Facial Expression of Emotional State
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Facial expressions are a primary means of visual communication among mammals. They are controlled through the contraction of facial muscles, called mimetic muscles, which are largely conserved across primate phylogeny, although monkeys and apes display a greater number of facial expressions than other mammals. Historically, researchers have debated whether facial expressions are used voluntarily to manipulate the social environment, or whether they represent more involuntary emotional signals. Likewise, there has been debate over whether facial expressions among animals, particularly nonhuman primates, are evolutionarily homologous to human expressions. By comparing the action of specific facial muscles, researchers have shown that some chimpanzee facial expressions are homologous to humans and there is little debate that these convey information about underlying emotional state.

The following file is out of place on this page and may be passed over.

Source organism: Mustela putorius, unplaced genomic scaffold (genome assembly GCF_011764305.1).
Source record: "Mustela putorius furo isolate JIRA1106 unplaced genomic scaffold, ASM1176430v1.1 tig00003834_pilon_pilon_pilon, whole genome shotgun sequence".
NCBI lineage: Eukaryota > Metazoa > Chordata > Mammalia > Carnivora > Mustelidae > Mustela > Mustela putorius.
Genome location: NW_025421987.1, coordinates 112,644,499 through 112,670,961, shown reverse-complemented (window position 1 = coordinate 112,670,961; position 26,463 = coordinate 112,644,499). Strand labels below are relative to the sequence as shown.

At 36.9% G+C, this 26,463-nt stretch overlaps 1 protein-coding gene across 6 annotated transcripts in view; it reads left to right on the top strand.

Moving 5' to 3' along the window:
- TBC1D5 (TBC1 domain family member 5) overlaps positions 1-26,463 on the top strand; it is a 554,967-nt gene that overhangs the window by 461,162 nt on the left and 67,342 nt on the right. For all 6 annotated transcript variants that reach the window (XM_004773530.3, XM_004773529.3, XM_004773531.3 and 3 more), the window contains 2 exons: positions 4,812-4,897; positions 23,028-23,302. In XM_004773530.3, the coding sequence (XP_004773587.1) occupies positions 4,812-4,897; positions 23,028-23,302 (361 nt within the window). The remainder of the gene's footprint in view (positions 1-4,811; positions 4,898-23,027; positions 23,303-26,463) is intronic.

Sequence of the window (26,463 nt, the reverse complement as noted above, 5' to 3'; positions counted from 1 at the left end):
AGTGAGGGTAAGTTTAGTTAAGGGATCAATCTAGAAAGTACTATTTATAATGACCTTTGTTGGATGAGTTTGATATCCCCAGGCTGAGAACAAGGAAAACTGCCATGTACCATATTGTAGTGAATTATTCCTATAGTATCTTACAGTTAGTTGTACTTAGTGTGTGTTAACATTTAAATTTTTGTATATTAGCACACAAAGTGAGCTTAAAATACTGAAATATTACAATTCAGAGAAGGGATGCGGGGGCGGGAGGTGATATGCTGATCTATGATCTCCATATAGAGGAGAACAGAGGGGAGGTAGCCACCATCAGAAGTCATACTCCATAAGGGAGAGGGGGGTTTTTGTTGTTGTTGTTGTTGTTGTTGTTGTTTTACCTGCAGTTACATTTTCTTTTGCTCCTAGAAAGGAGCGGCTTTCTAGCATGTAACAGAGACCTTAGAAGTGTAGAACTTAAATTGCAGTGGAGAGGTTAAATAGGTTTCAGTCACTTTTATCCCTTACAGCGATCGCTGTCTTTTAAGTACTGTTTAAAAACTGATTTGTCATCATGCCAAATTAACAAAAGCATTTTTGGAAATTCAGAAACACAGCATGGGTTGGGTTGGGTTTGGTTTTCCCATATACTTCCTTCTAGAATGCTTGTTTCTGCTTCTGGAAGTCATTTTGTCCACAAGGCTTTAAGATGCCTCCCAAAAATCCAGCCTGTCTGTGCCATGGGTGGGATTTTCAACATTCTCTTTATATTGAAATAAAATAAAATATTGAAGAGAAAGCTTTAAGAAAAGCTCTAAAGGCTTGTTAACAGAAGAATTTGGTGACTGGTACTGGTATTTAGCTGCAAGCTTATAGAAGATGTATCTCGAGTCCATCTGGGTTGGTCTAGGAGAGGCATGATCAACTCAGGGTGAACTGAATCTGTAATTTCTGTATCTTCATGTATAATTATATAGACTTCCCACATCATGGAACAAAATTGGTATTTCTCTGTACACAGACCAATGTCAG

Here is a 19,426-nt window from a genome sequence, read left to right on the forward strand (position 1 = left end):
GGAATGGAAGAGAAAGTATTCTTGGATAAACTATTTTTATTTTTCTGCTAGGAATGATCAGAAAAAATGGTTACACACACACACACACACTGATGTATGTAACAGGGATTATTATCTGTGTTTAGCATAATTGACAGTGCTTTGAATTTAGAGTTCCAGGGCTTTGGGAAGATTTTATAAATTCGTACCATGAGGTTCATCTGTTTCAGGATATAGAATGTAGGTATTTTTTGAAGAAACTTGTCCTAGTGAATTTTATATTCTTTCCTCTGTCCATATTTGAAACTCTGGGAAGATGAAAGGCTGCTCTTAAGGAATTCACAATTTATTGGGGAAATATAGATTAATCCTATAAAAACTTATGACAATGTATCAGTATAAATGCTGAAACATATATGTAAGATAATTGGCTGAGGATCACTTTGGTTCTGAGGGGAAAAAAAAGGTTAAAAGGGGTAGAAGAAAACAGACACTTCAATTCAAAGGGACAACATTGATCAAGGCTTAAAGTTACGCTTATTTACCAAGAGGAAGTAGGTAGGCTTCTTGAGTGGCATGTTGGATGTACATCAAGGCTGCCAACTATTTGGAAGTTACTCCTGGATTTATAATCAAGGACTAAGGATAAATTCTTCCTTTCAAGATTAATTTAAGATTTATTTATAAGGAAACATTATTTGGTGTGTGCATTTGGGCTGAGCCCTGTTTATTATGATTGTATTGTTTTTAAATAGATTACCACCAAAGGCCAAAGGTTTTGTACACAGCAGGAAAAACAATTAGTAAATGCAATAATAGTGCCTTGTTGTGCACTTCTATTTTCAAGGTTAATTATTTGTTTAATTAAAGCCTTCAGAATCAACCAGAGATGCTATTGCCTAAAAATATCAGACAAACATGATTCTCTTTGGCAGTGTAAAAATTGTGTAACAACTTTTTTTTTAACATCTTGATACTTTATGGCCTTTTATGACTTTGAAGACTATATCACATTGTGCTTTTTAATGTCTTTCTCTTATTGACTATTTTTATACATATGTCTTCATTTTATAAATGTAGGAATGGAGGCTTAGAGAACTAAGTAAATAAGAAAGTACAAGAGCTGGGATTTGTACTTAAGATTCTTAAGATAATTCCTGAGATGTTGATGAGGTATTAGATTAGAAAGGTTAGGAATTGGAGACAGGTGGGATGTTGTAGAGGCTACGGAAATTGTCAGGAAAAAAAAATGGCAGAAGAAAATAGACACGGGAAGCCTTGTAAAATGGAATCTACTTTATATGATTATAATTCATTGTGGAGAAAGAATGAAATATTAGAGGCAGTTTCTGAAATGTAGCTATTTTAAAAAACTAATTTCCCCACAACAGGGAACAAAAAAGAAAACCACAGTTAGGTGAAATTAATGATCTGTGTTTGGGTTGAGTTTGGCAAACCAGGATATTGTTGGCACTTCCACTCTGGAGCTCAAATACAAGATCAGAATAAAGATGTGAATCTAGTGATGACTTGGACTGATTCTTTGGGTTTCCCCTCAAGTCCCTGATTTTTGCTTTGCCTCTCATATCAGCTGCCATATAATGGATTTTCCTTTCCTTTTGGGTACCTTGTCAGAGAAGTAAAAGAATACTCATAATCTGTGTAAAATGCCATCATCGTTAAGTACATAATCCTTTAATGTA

Chimpanzees have a heavy brow ridge which constrains the visibility of upper facial movements and, as a result, chimpanzee facial expressions involve mostly lower facial muscles. Homology in facial expression between humans and chimpanzees is thus constrained to lower facial movements.
Universal except in cases of facial paralysis
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